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Final Journey for the Bertram Ric-Star II

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Rick steers a course away from his Elizabeth City dock for the final time. Photo by Pauline Berard
Rick steers a course away from his Elizabeth City dock for the final time. Photo by Pauline Berard

Rick Gardner, a seasoned captain with 56 years of pleasure boating experience, decided this spring – at the age of 85 – that it was time to retire from his ownership of Ric-Star II, a 42-foot Bertram. His final journey would deliver the boat from his home in Elizabeth City, N.C. (known as the Harbor of Hospitality) to that of his daughter in Sanford, Fla.

Over the years, Rick had owned a Carver, four Chris-Crafts, two Bertrams and many smaller boats, but now it is time to watch the boating activities on the Pasquotank River from the banks and day dream of his many past cruises.

Rick was mayor of Elizabeth City for three terms and has always been very active in the community. Many organizations would auction off trips aboard Ric-Star II, and he was happy to take them cruising on the Pasquotank. He and his wife, Lydia, usually rented a slip in Portsmouth, Va., for six months of the year. They loved cruising Chesapeake Bay, watching the tall ships and visiting with the live-aboards.

My husband and I (owners of a 36-foot Albin trawler) were asked to help Rick and Lydia crew on their final cruise to Florida. On the dock at Gardner Pointe on July 27, we had a toast for fair winds. The sky was a Carolina blue and the clouds looked like cotton candy.

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As friends and family waved good-bye, Rick took off the lines at home for the last time. Bear in mind that Rick was always the first off the boat to help with lines and the power cable, and the last person to board when we left a port. I did mention that Rick is 85 years young!

We watched for crab pots as we traveled down the Pasquotank River. They always appear to be in the middle of the channel. As we cruised the Alligator River heading for the ditch to Belhaven, dolphins were playing in our wake. I thought to myself, this must be a good omen for the trip.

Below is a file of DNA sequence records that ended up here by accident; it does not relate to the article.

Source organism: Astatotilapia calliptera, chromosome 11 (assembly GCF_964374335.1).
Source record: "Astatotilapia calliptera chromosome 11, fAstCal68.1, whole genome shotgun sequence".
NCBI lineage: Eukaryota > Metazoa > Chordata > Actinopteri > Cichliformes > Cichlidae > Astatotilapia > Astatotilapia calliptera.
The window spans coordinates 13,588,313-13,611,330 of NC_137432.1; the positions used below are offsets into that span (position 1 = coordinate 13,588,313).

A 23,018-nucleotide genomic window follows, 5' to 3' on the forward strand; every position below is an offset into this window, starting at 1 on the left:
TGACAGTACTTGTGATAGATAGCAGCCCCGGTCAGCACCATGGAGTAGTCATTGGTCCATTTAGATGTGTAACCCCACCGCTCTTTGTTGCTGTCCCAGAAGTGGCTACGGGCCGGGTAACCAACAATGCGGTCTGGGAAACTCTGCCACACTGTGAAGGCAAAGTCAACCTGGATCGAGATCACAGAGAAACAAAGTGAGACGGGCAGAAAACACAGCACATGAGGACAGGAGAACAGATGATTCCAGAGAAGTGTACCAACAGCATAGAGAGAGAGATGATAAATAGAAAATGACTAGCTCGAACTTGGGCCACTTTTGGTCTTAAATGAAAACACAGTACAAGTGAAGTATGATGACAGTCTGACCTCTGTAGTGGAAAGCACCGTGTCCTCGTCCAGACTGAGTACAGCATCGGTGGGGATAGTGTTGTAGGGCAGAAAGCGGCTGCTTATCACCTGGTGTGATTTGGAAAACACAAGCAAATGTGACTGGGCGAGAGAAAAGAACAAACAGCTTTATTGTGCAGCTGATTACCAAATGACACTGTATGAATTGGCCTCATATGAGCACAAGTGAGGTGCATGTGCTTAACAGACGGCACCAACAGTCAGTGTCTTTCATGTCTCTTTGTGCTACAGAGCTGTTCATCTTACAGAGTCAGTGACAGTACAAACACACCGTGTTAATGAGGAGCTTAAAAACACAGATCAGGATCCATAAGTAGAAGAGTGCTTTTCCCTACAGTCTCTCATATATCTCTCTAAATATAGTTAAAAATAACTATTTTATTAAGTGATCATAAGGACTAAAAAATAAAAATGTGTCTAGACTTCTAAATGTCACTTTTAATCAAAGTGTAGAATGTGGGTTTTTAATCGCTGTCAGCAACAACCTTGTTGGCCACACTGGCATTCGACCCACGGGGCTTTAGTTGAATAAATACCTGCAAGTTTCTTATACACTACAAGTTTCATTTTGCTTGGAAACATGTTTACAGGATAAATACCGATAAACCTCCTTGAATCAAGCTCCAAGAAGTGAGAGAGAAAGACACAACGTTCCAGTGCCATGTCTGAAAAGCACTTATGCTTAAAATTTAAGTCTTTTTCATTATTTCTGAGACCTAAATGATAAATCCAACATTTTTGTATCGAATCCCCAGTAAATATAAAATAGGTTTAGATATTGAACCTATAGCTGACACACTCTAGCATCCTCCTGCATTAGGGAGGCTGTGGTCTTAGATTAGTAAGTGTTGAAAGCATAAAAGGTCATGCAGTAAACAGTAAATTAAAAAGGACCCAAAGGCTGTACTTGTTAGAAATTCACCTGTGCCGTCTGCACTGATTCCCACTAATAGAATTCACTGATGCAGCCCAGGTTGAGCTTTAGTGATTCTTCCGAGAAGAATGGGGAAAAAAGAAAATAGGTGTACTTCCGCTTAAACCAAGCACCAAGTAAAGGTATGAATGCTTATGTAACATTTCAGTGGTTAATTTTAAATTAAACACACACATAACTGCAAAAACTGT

We traveled the Intracoastal Waterway, which is a favorite for the snowbirds who make this trip every fall and spring. We visited 15 ports in 16 days. Rick kept us on course and kept our spirits high with a 10 o’clock fruit drink each morning.

Oriental, N.C., on the Neuse River, was one of our favorite ports. This area is known for its sailing community. It boasts wonderful restaurants and the shower and laundry facilities are the best.

In Swansboro, N.C., we had the most wonderful grouper sandwich from the Ice House. After crossing into South Carolina, we spent a night in Harbourgate Marina and heard the bridge dinging every time it opened. Moving on to Georgetown Landing Marina, we approached the dock with zero visibility but the captain took us in safely.

As we entered the Ben Sawyer Highway swing bridge connecting Mt. Pleasant to Sullivan’s Island, we saw a large sailboat aground. If you navigate out of the channel at low tide this is your destiny. We could not help but slow down to prevent any wake action. Charleston Harbor was very confusing and congested, but we enjoyed an interesting walk through the Charleston historical district.

We spent two days in Beaufort, S.C., before moving on to Georgia. At Thunderbolt Marina we woke up to donuts and a morning paper on our deck (a little competition for the Harbor of Hospitality). We were very lucky that we had our thunderstorms in the evening after arriving at port.

Kilkenny is always a port because there is not anything else for miles. Docking at Jekyll Island was a little scary because of the currents. We made our final border crossing to Florida, finding a slip at the Jacksonville Brewery Marina.

Two weeks after starting, we arrived in Palatka, Fla., where my husband and I left to return to North Carolina. On our last evening with Rick and Lydia, his toast was not about giving up the boat, but to the amazing trip we had and to the fellowship we had enjoyed during this journey.

Rick and Lydia ventured on down the St. Johns River to Sanford and transferred Ric-Star II to his daughter. They are now in Elizabeth City enjoying the memories of nearly six decades of boating!

Pauline Berard ran an office supply business for 25 years and served on the board of Elizabeth City Downtown, Inc., which administers the Main Street Program to revitalize the historic downtown. She has attended many Rose Buddy wine and cheese parties to welcome visiting cruisers.


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  1. What a beautiful tribute to Capt. Gardner and his beloved sailing adventures. This story was so well written, I have enjoyed the journey as if I were aboard. Thank you, my commpliments. Mary Lou


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So Caribbean you can almost taste the rum...

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